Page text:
Review by Laura Koch.
“Our nation’s past is far queerer than is generally discussed” (3).
Emily Skidmore’s historical examination of gender nonconforming lives begins with the story of Harry Gorman, a male-presenting individual who was found to be anatomically female during a medical examination in 1902. Drawing on Gorman’s story and dozens of others like it, True Sex: The Lives of Trans Men at the Turn of the 20th Century (New York University Press, 2017) offers a compelling history of individuals we might today classify as transgender men, recovering their experiences in an effort to understand the roots of modern queer theories of community. Skidmore is Assistant Professor of History at Texas Tech University, where she specializes in gender and sexuality studies. True Sex represents a culmination of her previous research, including a GLQ article published in 2014.
In True Sex, Skidmore situates gender nonconformity within a range of discourses, examining not only journalistic and sexological perspectives on gender-crossing, but also the ways in which masculinity became inextricably linked to race and nationality during the late nineteenth and early twentieth centuries. Relying primarily on newspaper accounts, True Sex attempts to dispel historiographical misconceptions about queer lives and bodies as predominantly aberrant and ostracized during this period. Throughout the book, Skidmore refers to her subjects exclusively as “trans men,” as opposed to the female identities and pronouns typically used by journalists of the time. Skidmore chooses modern terminology “in hopes of conveying the open-ended nature of gender being made and remade,” despite acknowledgements that such a label “was not an identity category available to the subjects of this book” (10). She argues that the tendency of trans men to settle in rural America rather than gravitating towards urban areas suggests a surprising level of tolerance for gender nonconformity at the turn of the century. Nevertheless, acceptance was located only within the established boundaries of white American masculinity, a qualification which relied on media narratives and medical pathologies to determine which trans men would be accepted as productive citizens and which should be condemned as “deviant outsiders” (137).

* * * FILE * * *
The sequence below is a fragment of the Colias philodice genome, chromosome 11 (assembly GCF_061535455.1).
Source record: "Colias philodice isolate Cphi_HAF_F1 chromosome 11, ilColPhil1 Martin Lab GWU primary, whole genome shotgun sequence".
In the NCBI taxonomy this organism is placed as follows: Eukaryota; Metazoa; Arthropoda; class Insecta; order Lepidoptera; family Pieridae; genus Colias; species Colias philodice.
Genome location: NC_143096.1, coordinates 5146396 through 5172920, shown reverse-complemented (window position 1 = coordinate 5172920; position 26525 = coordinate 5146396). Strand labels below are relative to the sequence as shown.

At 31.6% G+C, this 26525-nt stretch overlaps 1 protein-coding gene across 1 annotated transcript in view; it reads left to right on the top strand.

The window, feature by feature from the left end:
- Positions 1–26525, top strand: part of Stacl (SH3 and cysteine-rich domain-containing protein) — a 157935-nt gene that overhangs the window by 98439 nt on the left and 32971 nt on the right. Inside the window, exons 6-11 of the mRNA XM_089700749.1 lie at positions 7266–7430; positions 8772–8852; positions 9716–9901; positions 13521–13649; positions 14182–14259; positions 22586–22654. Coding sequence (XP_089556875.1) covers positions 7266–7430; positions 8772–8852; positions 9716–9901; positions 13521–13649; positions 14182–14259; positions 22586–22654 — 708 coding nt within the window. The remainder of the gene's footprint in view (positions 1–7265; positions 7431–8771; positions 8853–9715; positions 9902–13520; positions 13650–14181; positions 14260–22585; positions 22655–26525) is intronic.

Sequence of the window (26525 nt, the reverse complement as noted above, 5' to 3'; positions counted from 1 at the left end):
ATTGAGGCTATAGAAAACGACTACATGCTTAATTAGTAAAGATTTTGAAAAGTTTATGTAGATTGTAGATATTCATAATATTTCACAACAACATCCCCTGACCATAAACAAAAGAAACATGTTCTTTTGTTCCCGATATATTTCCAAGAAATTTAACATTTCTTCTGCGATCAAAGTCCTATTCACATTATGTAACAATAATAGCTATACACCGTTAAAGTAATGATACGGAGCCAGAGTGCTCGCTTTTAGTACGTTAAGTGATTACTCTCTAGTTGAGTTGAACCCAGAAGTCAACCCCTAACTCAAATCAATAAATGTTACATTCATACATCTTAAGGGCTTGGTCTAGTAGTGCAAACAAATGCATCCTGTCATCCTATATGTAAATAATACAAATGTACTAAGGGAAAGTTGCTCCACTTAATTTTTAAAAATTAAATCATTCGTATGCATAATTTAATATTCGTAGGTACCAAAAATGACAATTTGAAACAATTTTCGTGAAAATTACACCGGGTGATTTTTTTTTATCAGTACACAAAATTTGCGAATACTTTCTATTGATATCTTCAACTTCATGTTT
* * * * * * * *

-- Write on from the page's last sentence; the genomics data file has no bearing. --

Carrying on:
Skidmore’s most compelling argument proves to be her effort to decentralize the “metronormative logic” (44) of narratives about queerness in twentieth century America. The lives of her subjects, she writes, “suggest that perhaps an overreliance on the optic of [urban] ‘community’ has rendered a great deal of LGBT history illegible” by erasing rural narratives (67). In its careful distinctions between local and national press coverage, the book portrays rural America as a space of potential queer independence, not isolation, providing evidence that local journalists tended to discuss trans men as productive citizens rather than pathologized anomalies. As one of her case studies, Skidmore presents the story of Willie Ray, a white Mississippi trans man who was revealed to have female anatomy while on trial for engaging in a sexual relationship with a married woman. Despite almost certain awareness of sexological discourses condemning same-sex desire, local journalists did not censure Ray. Instead, by focusing on Ray’s consistent work as a farm hand, newspapers produced an image of “a ‘good man’– that is, a productive member of the community” and as a result of this characterization, “his gender transgressions were allowed to continue unabated” (63). Willie Ray’s story is one of many instances of rural queerness Skidmore identifies, yet each narrative appears in the book as a distinct case study, allowing the reader to conceptualize the subjects first and foremost as individuals.